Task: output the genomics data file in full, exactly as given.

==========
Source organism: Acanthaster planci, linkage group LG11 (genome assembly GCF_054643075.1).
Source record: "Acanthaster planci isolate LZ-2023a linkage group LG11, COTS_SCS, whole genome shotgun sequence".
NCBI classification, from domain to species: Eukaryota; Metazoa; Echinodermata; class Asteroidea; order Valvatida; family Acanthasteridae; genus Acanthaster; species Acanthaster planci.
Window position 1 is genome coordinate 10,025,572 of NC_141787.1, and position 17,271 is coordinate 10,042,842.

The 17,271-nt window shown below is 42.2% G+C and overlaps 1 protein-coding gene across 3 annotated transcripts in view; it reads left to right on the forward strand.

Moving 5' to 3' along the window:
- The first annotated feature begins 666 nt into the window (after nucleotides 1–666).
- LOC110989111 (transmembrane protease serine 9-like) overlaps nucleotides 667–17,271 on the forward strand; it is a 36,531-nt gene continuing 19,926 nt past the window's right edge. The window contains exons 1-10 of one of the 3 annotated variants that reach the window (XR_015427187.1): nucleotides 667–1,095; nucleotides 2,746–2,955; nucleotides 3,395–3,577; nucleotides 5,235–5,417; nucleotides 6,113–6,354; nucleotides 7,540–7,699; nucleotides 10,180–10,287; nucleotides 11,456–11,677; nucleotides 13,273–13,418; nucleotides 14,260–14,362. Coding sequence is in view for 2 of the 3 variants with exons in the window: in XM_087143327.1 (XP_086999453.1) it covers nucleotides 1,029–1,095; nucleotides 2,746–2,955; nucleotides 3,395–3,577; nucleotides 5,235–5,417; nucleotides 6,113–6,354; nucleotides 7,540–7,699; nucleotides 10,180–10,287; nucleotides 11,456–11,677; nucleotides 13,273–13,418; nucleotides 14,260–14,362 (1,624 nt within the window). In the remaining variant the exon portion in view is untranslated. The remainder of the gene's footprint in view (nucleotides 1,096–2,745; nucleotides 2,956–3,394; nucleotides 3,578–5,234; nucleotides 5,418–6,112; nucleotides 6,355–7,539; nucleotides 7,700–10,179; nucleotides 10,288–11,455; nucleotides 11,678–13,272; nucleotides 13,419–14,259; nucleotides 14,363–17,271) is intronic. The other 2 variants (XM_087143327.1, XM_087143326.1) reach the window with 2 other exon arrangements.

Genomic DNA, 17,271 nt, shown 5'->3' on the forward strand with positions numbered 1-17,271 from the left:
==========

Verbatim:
Source organism: Acanthaster planci, linkage group LG11 (genome assembly GCF_054643075.1).
Source record: "Acanthaster planci isolate LZ-2023a linkage group LG11, COTS_SCS, whole genome shotgun sequence".
NCBI classification, from domain to species: Eukaryota; Metazoa; Echinodermata; class Asteroidea; order Valvatida; family Acanthasteridae; genus Acanthaster; species Acanthaster planci.
Window position 1 is genome coordinate 10,025,572 of NC_141787.1, and position 17,271 is coordinate 10,042,842.

The 17,271-nt window shown below is 42.2% G+C and overlaps 1 protein-coding gene across 3 annotated transcripts in view; it reads left to right on the forward strand.

Moving 5' to 3' along the window:
- The first annotated feature begins 666 nt into the window (after nucleotides 1–666).
- LOC110989111 (transmembrane protease serine 9-like) overlaps nucleotides 667–17,271 on the forward strand; it is a 36,531-nt gene continuing 19,926 nt past the window's right edge. The window contains exons 1-10 of one of the 3 annotated variants that reach the window (XR_015427187.1): nucleotides 667–1,095; nucleotides 2,746–2,955; nucleotides 3,395–3,577; nucleotides 5,235–5,417; nucleotides 6,113–6,354; nucleotides 7,540–7,699; nucleotides 10,180–10,287; nucleotides 11,456–11,677; nucleotides 13,273–13,418; nucleotides 14,260–14,362. Coding sequence is in view for 2 of the 3 variants with exons in the window: in XM_087143327.1 (XP_086999453.1) it covers nucleotides 1,029–1,095; nucleotides 2,746–2,955; nucleotides 3,395–3,577; nucleotides 5,235–5,417; nucleotides 6,113–6,354; nucleotides 7,540–7,699; nucleotides 10,180–10,287; nucleotides 11,456–11,677; nucleotides 13,273–13,418; nucleotides 14,260–14,362 (1,624 nt within the window). In the remaining variant the exon portion in view is untranslated. The remainder of the gene's footprint in view (nucleotides 1,096–2,745; nucleotides 2,956–3,394; nucleotides 3,578–5,234; nucleotides 5,418–6,112; nucleotides 6,355–7,539; nucleotides 7,700–10,179; nucleotides 10,288–11,455; nucleotides 11,678–13,272; nucleotides 13,419–14,259; nucleotides 14,363–17,271) is intronic. The other 2 variants (XM_087143327.1, XM_087143326.1) reach the window with 2 other exon arrangements.

Genomic DNA, 17,271 nt, shown 5'->3' on the forward strand with positions numbered 1-17,271 from the left: